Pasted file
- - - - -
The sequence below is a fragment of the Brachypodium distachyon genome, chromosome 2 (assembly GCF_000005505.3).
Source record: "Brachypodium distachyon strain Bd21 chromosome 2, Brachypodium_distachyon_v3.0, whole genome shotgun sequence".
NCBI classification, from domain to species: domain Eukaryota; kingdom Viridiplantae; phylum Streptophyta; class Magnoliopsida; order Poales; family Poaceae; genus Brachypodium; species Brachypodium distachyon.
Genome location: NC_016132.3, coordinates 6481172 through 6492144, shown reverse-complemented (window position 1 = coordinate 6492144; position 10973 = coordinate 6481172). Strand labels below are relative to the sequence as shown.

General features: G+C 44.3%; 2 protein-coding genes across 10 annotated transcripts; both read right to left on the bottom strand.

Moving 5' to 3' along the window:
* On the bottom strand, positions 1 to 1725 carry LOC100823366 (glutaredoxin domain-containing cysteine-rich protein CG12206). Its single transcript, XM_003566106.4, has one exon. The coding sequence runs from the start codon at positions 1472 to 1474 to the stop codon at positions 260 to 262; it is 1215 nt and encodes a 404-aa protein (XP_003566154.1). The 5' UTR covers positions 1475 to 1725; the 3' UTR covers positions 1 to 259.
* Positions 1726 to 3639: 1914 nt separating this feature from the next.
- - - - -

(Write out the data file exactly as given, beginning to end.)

The sequence below is a fragment of the Brachypodium distachyon genome, chromosome 2 (assembly GCF_000005505.3).
Source record: "Brachypodium distachyon strain Bd21 chromosome 2, Brachypodium_distachyon_v3.0, whole genome shotgun sequence".
NCBI classification, from domain to species: domain Eukaryota; kingdom Viridiplantae; phylum Streptophyta; class Magnoliopsida; order Poales; family Poaceae; genus Brachypodium; species Brachypodium distachyon.
Genome location: NC_016132.3, coordinates 6481172 through 6492144, shown reverse-complemented (window position 1 = coordinate 6492144; position 10973 = coordinate 6481172). Strand labels below are relative to the sequence as shown.

General features: G+C 44.3%; 2 protein-coding genes across 10 annotated transcripts; both read right to left on the bottom strand.

Moving 5' to 3' along the window:
* On the bottom strand, positions 1 to 1725 carry LOC100823366 (glutaredoxin domain-containing cysteine-rich protein CG12206). Its single transcript, XM_003566106.4, has one exon. The coding sequence runs from the start codon at positions 1472 to 1474 to the stop codon at positions 260 to 262; it is 1215 nt and encodes a 404-aa protein (XP_003566154.1). The 5' UTR covers positions 1475 to 1725; the 3' UTR covers positions 1 to 259.
* Positions 1726 to 3639: 1914 nt separating this feature from the next.